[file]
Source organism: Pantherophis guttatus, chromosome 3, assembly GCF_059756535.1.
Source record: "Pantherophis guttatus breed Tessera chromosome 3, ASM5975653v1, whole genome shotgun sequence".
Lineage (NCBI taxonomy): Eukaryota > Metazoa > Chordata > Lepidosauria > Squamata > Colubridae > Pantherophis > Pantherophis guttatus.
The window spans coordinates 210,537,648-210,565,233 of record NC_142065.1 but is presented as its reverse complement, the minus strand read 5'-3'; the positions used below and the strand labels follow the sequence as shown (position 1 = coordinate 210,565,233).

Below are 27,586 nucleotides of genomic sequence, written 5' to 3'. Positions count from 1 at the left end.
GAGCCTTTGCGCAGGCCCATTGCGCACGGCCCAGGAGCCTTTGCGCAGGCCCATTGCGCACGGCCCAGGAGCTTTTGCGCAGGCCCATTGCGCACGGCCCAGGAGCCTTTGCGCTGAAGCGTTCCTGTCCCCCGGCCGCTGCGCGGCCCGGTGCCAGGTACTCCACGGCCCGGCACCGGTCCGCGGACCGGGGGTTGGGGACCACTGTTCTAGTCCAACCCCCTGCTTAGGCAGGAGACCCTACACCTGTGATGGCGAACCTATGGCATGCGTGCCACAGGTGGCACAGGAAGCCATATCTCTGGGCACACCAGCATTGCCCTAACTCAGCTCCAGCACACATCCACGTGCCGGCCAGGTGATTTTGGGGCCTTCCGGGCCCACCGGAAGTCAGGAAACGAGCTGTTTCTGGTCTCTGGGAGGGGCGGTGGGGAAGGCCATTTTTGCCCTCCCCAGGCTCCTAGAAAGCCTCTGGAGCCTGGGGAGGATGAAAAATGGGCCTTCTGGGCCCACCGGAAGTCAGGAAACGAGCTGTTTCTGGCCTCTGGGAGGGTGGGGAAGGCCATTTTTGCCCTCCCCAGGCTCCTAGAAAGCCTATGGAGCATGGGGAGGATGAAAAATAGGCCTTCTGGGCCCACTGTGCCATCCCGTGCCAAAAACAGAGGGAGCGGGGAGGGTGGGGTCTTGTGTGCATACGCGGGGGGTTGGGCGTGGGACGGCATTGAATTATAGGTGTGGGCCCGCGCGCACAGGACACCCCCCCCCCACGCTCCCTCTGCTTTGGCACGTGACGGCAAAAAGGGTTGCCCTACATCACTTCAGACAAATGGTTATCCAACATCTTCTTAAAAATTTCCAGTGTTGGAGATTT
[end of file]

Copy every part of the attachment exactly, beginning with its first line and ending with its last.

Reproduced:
Source organism: Pantherophis guttatus, chromosome 3, assembly GCF_059756535.1.
Source record: "Pantherophis guttatus breed Tessera chromosome 3, ASM5975653v1, whole genome shotgun sequence".
Lineage (NCBI taxonomy): Eukaryota > Metazoa > Chordata > Lepidosauria > Squamata > Colubridae > Pantherophis > Pantherophis guttatus.
The window spans coordinates 210,537,648-210,565,233 of record NC_142065.1 but is presented as its reverse complement, the minus strand read 5'-3'; the positions used below and the strand labels follow the sequence as shown (position 1 = coordinate 210,565,233).

Below are 27,586 nucleotides of genomic sequence, written 5' to 3'. Positions count from 1 at the left end.
GAGCCTTTGCGCAGGCCCATTGCGCACGGCCCAGGAGCCTTTGCGCAGGCCCATTGCGCACGGCCCAGGAGCTTTTGCGCAGGCCCATTGCGCACGGCCCAGGAGCCTTTGCGCTGAAGCGTTCCTGTCCCCCGGCCGCTGCGCGGCCCGGTGCCAGGTACTCCACGGCCCGGCACCGGTCCGCGGACCGGGGGTTGGGGACCACTGTTCTAGTCCAACCCCCTGCTTAGGCAGGAGACCCTACACCTGTGATGGCGAACCTATGGCATGCGTGCCACAGGTGGCACAGGAAGCCATATCTCTGGGCACACCAGCATTGCCCTAACTCAGCTCCAGCACACATCCACGTGCCGGCCAGGTGATTTTGGGGCCTTCCGGGCCCACCGGAAGTCAGGAAACGAGCTGTTTCTGGTCTCTGGGAGGGGCGGTGGGGAAGGCCATTTTTGCCCTCCCCAGGCTCCTAGAAAGCCTCTGGAGCCTGGGGAGGATGAAAAATGGGCCTTCTGGGCCCACCGGAAGTCAGGAAACGAGCTGTTTCTGGCCTCTGGGAGGGTGGGGAAGGCCATTTTTGCCCTCCCCAGGCTCCTAGAAAGCCTATGGAGCATGGGGAGGATGAAAAATAGGCCTTCTGGGCCCACTGTGCCATCCCGTGCCAAAAACAGAGGGAGCGGGGAGGGTGGGGTCTTGTGTGCATACGCGGGGGGTTGGGCGTGGGACGGCATTGAATTATAGGTGTGGGCCCGCGCGCACAGGACACCCCCCCCCCACGCTCCCTCTGCTTTGGCACGTGACGGCAAAAAGGGTTGCCCTACATCACTTCAGACAAATGGTTATCCAACATCTTCTTAAAAATTTCCAGTGTTGGAGATTT